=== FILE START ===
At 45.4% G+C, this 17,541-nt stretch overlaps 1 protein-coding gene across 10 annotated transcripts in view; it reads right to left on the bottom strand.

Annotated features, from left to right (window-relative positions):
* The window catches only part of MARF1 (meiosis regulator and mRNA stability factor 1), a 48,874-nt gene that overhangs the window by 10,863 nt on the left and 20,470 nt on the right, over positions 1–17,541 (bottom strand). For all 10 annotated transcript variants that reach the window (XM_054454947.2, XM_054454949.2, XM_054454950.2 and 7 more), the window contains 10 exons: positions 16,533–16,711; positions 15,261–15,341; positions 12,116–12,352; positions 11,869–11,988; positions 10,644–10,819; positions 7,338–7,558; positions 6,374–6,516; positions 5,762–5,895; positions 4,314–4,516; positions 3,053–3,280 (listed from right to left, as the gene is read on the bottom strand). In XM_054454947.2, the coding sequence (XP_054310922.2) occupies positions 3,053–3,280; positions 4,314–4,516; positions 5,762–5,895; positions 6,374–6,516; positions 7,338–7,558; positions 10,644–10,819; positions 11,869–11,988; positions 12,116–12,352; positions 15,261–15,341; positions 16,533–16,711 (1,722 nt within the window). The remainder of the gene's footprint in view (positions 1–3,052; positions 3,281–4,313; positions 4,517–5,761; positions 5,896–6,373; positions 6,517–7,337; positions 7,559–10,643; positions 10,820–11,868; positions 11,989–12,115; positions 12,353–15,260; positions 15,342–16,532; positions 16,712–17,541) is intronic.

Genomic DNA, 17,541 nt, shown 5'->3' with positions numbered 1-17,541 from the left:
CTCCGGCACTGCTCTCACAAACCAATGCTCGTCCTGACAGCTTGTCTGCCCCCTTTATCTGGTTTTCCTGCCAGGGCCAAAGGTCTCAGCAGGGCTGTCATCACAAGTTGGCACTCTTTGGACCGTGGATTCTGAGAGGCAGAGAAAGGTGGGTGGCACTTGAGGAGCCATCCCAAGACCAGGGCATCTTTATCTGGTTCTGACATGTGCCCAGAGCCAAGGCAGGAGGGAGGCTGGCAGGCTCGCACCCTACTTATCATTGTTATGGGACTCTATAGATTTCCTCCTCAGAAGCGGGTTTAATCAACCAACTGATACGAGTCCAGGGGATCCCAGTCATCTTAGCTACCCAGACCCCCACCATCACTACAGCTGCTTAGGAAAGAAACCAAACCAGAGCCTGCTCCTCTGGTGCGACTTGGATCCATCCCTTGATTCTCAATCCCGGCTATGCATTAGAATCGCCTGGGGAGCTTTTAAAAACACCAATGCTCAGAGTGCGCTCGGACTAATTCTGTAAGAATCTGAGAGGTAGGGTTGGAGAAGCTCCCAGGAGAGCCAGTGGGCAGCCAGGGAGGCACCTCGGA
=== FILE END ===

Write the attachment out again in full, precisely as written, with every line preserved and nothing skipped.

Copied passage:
At 45.4% G+C, this 17,541-nt stretch overlaps 1 protein-coding gene across 10 annotated transcripts in view; it reads right to left on the bottom strand.

Annotated features, from left to right (window-relative positions):
* The window catches only part of MARF1 (meiosis regulator and mRNA stability factor 1), a 48,874-nt gene that overhangs the window by 10,863 nt on the left and 20,470 nt on the right, over positions 1–17,541 (bottom strand). For all 10 annotated transcript variants that reach the window (XM_054454947.2, XM_054454949.2, XM_054454950.2 and 7 more), the window contains 10 exons: positions 16,533–16,711; positions 15,261–15,341; positions 12,116–12,352; positions 11,869–11,988; positions 10,644–10,819; positions 7,338–7,558; positions 6,374–6,516; positions 5,762–5,895; positions 4,314–4,516; positions 3,053–3,280 (listed from right to left, as the gene is read on the bottom strand). In XM_054454947.2, the coding sequence (XP_054310922.2) occupies positions 3,053–3,280; positions 4,314–4,516; positions 5,762–5,895; positions 6,374–6,516; positions 7,338–7,558; positions 10,644–10,819; positions 11,869–11,988; positions 12,116–12,352; positions 15,261–15,341; positions 16,533–16,711 (1,722 nt within the window). The remainder of the gene's footprint in view (positions 1–3,052; positions 3,281–4,313; positions 4,517–5,761; positions 5,896–6,373; positions 6,517–7,337; positions 7,559–10,643; positions 10,820–11,868; positions 11,989–12,115; positions 12,353–15,260; positions 15,342–16,532; positions 16,712–17,541) is intronic.

Genomic DNA, 17,541 nt, shown 5'->3' with positions numbered 1-17,541 from the left:
CTCCGGCACTGCTCTCACAAACCAATGCTCGTCCTGACAGCTTGTCTGCCCCCTTTATCTGGTTTTCCTGCCAGGGCCAAAGGTCTCAGCAGGGCTGTCATCACAAGTTGGCACTCTTTGGACCGTGGATTCTGAGAGGCAGAGAAAGGTGGGTGGCACTTGAGGAGCCATCCCAAGACCAGGGCATCTTTATCTGGTTCTGACATGTGCCCAGAGCCAAGGCAGGAGGGAGGCTGGCAGGCTCGCACCCTACTTATCATTGTTATGGGACTCTATAGATTTCCTCCTCAGAAGCGGGTTTAATCAACCAACTGATACGAGTCCAGGGGATCCCAGTCATCTTAGCTACCCAGACCCCCACCATCACTACAGCTGCTTAGGAAAGAAACCAAACCAGAGCCTGCTCCTCTGGTGCGACTTGGATCCATCCCTTGATTCTCAATCCCGGCTATGCATTAGAATCGCCTGGGGAGCTTTTAAAAACACCAATGCTCAGAGTGCGCTCGGACTAATTCTGTAAGAATCTGAGAGGTAGGGTTGGAGAAGCTCCCAGGAGAGCCAGTGGGCAGCCAGGGAGGCACCTCGGA